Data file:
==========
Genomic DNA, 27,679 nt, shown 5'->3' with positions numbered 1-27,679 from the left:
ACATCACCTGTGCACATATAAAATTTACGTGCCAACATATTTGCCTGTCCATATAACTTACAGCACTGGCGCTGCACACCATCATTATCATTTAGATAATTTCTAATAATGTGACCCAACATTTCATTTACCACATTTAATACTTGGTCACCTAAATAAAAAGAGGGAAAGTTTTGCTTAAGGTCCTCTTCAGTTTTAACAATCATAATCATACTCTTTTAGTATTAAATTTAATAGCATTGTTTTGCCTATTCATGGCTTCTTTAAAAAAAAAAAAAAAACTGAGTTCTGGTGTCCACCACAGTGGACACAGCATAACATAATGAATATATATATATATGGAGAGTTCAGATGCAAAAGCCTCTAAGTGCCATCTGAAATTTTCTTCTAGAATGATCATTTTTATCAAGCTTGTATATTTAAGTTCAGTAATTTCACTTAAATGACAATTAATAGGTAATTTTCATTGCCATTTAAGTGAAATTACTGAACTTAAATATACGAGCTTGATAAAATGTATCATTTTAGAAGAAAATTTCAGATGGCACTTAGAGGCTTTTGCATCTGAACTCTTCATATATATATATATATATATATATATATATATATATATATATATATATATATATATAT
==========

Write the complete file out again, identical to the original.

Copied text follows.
Genomic DNA, 27,679 nt, shown 5'->3' with positions numbered 1-27,679 from the left:
ACATCACCTGTGCACATATAAAATTTACGTGCCAACATATTTGCCTGTCCATATAACTTACAGCACTGGCGCTGCACACCATCATTATCATTTAGATAATTTCTAATAATGTGACCCAACATTTCATTTACCACATTTAATACTTGGTCACCTAAATAAAAAGAGGGAAAGTTTTGCTTAAGGTCCTCTTCAGTTTTAACAATCATAATCATACTCTTTTAGTATTAAATTTAATAGCATTGTTTTGCCTATTCATGGCTTCTTTAAAAAAAAAAAAAAAACTGAGTTCTGGTGTCCACCACAGTGGACACAGCATAACATAATGAATATATATATATATGGAGAGTTCAGATGCAAAAGCCTCTAAGTGCCATCTGAAATTTTCTTCTAGAATGATCATTTTTATCAAGCTTGTATATTTAAGTTCAGTAATTTCACTTAAATGACAATTAATAGGTAATTTTCATTGCCATTTAAGTGAAATTACTGAACTTAAATATACGAGCTTGATAAAATGTATCATTTTAGAAGAAAATTTCAGATGGCACTTAGAGGCTTTTGCATCTGAACTCTTCATATATATATATATATATATATATATATATATATATATATATATATATATATATATAT